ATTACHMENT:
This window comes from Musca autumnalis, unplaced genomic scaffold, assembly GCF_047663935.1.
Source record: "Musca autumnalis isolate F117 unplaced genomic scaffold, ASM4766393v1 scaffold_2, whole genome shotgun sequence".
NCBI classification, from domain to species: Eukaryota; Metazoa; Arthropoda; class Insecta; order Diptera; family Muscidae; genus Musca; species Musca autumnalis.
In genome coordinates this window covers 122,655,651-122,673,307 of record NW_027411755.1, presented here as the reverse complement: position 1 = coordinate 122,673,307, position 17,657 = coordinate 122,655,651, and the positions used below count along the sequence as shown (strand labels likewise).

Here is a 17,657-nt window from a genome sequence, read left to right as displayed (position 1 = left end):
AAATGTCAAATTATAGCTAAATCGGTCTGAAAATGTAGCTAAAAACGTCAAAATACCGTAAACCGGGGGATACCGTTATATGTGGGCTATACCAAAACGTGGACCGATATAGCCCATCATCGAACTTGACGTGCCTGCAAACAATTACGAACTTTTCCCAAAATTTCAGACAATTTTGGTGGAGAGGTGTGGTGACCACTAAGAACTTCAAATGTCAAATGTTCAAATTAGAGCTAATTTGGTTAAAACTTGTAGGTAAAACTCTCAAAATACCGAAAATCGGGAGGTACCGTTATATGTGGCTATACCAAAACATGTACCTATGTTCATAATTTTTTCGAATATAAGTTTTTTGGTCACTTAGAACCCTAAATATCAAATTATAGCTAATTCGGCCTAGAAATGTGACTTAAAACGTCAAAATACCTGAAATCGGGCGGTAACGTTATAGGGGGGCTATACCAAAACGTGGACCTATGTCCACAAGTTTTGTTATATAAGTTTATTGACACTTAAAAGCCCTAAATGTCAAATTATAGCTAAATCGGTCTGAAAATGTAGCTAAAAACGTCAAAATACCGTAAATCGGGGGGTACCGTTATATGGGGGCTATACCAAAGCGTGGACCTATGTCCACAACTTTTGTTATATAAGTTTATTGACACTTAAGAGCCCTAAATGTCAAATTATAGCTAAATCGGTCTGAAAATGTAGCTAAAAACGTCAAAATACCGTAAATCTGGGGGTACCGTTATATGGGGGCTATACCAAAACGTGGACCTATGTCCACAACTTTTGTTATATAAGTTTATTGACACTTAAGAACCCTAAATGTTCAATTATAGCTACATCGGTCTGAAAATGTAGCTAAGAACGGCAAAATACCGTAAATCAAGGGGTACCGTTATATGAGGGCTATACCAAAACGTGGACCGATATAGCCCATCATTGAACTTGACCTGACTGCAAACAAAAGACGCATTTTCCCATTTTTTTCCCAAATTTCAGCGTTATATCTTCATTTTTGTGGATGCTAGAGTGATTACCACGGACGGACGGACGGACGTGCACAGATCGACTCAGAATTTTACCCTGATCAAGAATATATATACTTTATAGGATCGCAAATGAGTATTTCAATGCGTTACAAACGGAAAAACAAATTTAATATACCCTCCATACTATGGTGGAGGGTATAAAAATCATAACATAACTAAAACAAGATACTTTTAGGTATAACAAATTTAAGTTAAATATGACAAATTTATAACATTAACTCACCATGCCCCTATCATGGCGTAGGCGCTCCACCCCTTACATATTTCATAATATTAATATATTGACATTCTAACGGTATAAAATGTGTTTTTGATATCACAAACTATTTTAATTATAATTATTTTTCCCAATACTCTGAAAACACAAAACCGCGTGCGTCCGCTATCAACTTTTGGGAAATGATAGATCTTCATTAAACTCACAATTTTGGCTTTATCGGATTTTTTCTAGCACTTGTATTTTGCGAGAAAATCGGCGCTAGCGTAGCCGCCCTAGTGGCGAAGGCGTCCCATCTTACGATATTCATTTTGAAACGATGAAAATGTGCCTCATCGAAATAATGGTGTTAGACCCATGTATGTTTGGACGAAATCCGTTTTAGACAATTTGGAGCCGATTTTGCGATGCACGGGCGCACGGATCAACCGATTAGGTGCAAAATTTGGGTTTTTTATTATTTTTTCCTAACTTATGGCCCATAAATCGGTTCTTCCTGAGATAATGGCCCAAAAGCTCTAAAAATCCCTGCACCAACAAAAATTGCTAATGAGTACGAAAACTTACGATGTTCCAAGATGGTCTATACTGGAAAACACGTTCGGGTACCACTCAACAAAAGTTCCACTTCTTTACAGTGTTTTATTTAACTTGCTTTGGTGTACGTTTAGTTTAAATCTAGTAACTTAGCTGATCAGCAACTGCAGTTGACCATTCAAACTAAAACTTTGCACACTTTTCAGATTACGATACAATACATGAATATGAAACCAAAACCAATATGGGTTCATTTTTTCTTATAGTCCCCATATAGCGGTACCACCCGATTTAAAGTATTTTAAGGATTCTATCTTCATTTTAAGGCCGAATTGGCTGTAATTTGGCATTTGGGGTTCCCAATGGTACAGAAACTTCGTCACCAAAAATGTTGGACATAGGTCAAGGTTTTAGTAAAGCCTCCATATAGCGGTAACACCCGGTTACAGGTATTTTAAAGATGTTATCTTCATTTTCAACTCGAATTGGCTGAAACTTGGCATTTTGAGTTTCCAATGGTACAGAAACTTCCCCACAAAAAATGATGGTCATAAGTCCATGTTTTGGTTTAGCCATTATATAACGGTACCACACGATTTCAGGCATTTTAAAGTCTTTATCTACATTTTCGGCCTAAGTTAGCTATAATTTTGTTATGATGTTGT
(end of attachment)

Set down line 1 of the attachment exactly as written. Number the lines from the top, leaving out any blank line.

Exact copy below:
This window comes from Musca autumnalis, unplaced genomic scaffold, assembly GCF_047663935.1.